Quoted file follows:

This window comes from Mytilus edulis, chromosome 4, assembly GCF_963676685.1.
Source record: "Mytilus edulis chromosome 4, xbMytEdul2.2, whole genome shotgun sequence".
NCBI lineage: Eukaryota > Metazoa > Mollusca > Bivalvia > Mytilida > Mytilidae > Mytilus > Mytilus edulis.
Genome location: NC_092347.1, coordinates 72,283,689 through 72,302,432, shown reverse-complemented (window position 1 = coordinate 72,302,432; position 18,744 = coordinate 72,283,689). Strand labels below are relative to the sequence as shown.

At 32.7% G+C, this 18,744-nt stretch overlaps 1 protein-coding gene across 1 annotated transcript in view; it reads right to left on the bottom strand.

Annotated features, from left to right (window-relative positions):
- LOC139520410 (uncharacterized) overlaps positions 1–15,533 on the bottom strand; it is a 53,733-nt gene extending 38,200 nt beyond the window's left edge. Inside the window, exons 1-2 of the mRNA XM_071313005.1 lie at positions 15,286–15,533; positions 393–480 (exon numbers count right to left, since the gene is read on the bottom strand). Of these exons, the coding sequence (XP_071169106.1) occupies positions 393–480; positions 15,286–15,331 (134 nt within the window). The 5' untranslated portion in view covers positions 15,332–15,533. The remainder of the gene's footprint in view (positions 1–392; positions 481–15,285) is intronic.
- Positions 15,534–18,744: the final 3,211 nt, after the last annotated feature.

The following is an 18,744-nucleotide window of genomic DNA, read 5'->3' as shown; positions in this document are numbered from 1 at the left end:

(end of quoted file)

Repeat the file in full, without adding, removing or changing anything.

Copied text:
This window comes from Mytilus edulis, chromosome 4, assembly GCF_963676685.1.
Source record: "Mytilus edulis chromosome 4, xbMytEdul2.2, whole genome shotgun sequence".
NCBI lineage: Eukaryota > Metazoa > Mollusca > Bivalvia > Mytilida > Mytilidae > Mytilus > Mytilus edulis.
Genome location: NC_092347.1, coordinates 72,283,689 through 72,302,432, shown reverse-complemented (window position 1 = coordinate 72,302,432; position 18,744 = coordinate 72,283,689). Strand labels below are relative to the sequence as shown.

At 32.7% G+C, this 18,744-nt stretch overlaps 1 protein-coding gene across 1 annotated transcript in view; it reads right to left on the bottom strand.

Annotated features, from left to right (window-relative positions):
- LOC139520410 (uncharacterized) overlaps positions 1–15,533 on the bottom strand; it is a 53,733-nt gene extending 38,200 nt beyond the window's left edge. Inside the window, exons 1-2 of the mRNA XM_071313005.1 lie at positions 15,286–15,533; positions 393–480 (exon numbers count right to left, since the gene is read on the bottom strand). Of these exons, the coding sequence (XP_071169106.1) occupies positions 393–480; positions 15,286–15,331 (134 nt within the window). The 5' untranslated portion in view covers positions 15,332–15,533. The remainder of the gene's footprint in view (positions 1–392; positions 481–15,285) is intronic.
- Positions 15,534–18,744: the final 3,211 nt, after the last annotated feature.

The following is an 18,744-nucleotide window of genomic DNA, read 5'->3' as shown; positions in this document are numbered from 1 at the left end: